By REBECCA WEBSTER
Recorder News Staff
The Wilbur H. Lynch Literacy Academy will soon have a new permanent principal.
In a 5-2 vote Monday evening at a special Greater Amsterdam School District Board of Education meeting, Joseph Witazek was appointed as Lynch principal.
He will begin Feb. 4.
Greater Amsterdam School District Superintendent Thomas Perillo said Tuesday that the special meeting was solely for the board to hear more about Witazek and the available position.
Witazek's appointment comes after a third try in front of the Board of Education.
The last two meetings resulted in a split vote on his resolution causing his appointment to not pass.
But Monday's meeting gave the board an opportunity to get some of its final questions answered.
"We had a very nice discussion and I provided some information that the board had requested and wanted," Perillo said, adding that after the executive session, the board "felt comfortable enough" to come out of the session and vote.
Witazek is currently serving in Rockland County's North Rockland Central School District as West Haverstraw Elementary School's principal.
"He has a vast experience in administration and he's got a very good component in having been a former middle school principal an elementary principal, and an assistant elementary principal," Perillo said. "He brings the necessary background to the middle school, which was what we were looking for."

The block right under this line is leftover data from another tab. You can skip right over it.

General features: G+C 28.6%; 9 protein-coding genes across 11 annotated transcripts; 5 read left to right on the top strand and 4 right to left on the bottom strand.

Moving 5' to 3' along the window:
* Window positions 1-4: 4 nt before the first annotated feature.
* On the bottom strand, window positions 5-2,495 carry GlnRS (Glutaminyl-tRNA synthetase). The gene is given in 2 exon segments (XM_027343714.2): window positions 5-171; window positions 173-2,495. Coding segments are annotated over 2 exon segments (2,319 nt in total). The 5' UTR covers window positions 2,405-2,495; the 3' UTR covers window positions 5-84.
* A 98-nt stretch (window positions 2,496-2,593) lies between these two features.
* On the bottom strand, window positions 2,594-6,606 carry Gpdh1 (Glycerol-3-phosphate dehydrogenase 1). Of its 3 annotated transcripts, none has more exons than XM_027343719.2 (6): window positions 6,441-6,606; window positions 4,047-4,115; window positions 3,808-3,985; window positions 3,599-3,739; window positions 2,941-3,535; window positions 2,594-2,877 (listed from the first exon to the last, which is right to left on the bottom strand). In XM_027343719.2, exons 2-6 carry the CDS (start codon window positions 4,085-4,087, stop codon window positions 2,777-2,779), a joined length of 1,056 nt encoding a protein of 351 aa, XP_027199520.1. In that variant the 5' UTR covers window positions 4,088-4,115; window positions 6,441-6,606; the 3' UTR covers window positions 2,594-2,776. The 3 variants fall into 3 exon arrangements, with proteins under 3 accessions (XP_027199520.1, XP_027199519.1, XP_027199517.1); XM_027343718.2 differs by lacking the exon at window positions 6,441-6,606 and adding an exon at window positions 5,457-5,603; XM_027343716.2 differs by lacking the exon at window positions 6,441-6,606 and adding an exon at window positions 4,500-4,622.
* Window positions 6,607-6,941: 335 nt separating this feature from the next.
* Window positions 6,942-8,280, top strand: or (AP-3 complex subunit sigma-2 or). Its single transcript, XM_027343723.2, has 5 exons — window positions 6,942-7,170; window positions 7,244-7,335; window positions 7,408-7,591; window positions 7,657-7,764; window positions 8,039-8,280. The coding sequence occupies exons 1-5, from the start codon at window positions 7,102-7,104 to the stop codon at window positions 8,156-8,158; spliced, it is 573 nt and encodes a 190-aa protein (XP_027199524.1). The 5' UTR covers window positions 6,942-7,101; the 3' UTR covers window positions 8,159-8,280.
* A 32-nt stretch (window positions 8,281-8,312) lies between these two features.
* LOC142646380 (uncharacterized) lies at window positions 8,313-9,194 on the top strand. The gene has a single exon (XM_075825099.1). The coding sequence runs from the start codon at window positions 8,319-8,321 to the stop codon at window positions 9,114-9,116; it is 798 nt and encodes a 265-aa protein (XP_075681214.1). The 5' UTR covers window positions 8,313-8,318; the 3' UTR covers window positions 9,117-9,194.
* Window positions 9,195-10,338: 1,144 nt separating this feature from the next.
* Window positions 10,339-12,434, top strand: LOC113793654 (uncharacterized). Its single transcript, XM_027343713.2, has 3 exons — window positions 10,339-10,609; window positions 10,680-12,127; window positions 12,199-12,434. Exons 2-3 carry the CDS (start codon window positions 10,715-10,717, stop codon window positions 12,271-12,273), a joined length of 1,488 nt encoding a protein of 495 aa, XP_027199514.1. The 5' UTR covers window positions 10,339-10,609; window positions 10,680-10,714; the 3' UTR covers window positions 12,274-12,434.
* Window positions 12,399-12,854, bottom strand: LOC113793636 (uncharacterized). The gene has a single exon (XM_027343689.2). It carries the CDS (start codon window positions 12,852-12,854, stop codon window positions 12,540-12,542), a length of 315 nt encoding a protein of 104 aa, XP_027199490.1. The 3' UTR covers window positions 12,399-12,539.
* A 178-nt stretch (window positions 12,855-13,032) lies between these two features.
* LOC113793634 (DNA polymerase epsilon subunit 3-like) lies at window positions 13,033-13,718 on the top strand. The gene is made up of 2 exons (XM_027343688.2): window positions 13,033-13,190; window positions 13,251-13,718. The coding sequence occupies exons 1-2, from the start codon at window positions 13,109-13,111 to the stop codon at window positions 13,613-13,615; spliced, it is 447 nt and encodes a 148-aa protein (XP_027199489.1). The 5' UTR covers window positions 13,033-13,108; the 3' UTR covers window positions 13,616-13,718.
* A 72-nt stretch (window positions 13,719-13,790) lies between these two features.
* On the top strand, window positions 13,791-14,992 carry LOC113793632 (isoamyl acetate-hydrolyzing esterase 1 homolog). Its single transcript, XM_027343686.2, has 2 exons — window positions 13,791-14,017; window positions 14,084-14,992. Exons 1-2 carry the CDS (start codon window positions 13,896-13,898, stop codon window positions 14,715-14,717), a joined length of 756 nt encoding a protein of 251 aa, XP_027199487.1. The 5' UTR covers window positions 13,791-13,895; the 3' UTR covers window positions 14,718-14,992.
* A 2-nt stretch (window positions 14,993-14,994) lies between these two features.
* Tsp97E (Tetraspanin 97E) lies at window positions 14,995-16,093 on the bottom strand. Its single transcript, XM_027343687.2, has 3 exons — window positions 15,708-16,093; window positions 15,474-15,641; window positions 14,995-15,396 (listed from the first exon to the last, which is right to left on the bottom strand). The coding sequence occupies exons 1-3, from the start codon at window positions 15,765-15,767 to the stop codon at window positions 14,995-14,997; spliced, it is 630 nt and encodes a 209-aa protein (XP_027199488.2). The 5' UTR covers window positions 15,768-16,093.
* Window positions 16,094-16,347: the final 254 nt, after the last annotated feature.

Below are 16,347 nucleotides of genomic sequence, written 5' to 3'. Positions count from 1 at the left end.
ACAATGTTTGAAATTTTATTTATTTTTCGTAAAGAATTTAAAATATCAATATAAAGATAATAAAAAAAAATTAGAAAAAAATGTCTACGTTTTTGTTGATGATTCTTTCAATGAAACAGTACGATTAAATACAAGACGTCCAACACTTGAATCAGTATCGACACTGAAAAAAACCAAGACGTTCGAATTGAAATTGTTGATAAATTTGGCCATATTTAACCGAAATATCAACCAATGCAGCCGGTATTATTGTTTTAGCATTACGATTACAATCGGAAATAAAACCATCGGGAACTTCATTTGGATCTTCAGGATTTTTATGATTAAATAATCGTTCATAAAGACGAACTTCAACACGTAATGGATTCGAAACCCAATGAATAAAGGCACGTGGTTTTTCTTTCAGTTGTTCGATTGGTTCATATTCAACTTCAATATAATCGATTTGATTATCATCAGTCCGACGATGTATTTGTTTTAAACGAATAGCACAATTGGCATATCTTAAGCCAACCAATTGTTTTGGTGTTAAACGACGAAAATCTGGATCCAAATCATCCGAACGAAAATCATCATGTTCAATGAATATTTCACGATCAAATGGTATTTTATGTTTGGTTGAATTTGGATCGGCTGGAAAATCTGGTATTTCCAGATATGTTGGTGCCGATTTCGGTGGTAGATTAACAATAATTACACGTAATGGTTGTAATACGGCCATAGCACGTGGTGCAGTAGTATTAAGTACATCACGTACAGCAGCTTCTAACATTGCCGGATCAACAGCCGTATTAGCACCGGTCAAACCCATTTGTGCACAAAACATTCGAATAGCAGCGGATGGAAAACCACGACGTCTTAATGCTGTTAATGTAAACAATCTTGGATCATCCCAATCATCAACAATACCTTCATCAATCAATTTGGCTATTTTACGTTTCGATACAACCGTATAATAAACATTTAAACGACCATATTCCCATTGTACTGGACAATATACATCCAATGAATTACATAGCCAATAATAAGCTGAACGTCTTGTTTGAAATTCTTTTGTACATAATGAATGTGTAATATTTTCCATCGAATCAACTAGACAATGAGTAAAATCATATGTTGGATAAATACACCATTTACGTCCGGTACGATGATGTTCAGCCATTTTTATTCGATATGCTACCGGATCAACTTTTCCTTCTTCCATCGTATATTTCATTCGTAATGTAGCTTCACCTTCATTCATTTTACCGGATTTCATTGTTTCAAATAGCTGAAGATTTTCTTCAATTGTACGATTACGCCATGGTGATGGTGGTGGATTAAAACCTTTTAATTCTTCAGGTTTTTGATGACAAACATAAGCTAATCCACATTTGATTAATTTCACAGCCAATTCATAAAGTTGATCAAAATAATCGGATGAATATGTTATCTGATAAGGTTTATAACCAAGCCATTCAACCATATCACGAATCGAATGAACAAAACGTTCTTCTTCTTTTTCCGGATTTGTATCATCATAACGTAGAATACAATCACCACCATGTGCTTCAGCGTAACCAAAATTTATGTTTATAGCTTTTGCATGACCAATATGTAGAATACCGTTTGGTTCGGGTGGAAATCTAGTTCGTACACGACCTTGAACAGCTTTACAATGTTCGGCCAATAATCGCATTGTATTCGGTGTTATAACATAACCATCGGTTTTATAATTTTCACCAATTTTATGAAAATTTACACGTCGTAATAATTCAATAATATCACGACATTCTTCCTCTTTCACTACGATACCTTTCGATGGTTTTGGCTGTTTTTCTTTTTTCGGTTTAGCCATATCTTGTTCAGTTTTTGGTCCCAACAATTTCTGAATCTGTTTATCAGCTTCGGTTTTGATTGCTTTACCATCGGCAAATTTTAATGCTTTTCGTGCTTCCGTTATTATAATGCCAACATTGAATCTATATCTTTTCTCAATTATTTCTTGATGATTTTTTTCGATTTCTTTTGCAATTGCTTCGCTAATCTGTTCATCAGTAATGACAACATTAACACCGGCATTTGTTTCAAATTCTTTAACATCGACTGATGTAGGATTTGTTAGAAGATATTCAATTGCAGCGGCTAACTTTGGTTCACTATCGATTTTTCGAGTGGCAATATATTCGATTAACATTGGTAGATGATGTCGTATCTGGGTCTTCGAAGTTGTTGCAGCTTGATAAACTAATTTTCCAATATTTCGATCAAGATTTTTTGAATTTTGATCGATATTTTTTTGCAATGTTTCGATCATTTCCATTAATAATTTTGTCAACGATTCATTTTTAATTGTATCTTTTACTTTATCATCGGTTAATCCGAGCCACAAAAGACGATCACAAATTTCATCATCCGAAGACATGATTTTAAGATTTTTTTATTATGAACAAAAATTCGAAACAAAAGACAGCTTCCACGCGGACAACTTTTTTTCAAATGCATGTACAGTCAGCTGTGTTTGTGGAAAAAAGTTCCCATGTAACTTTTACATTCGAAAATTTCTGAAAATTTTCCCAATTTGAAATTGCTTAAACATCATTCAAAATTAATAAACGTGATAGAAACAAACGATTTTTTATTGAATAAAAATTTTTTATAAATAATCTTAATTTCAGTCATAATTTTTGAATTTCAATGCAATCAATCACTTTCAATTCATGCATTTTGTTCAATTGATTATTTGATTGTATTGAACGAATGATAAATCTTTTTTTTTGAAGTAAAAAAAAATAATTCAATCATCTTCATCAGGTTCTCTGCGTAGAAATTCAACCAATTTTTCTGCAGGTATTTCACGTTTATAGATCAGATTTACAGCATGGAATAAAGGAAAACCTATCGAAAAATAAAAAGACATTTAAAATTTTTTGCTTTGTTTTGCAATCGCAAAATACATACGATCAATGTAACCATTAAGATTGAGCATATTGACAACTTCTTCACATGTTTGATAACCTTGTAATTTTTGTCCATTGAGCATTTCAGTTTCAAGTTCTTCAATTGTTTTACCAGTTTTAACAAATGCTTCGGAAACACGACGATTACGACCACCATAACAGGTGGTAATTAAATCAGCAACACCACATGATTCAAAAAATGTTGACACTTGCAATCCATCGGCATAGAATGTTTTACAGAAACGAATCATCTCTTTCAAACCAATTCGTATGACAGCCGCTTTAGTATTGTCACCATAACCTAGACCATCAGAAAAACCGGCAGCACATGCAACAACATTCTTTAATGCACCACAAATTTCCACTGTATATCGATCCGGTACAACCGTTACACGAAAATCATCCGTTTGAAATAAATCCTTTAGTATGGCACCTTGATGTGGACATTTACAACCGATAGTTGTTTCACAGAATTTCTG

Since the departure of former Lynch principal John Penman to the Marie Curie Institute of Engineering and Communications over the summer, the middle school here in Amsterdam has been working under the direction of two interim principals.
"The building (staff) has been very, very flexible ... but it's time for them to have a set leader in the building," Perillo said.
Having someone come in February does pose a challenge, Perillo added, but he feels confident that it will be a positive change for the middle school.
In a phone call Tuesday evening, Witazek said he is ready to be a leader at the middle school.
"I feel that my role as a leader in the building is to really make Lynch Middle School fresh in the community," he said, adding that he hopes to speak with the community to "get a feel for what they want Lynch Middle School to be."
"I think middle school is really my niche."
At his current district for the past four years, Witazek said it will be hard to leave, but knows how exciting of an opportunity it will be to be back in the Capital Region.
The city's motto "Small city, Big heart" is what drew him to apply, he said.
"I'm looking forward to the opportunity to work with the students and faculty and community members," he said. "And hopefully we can make great things happen."
Board president Nellie Bush said Tuesday that the move will be good for the school, especially for starting new initiatives within the building.
"The time has come," she said. "We need to be concerned about the students and staff."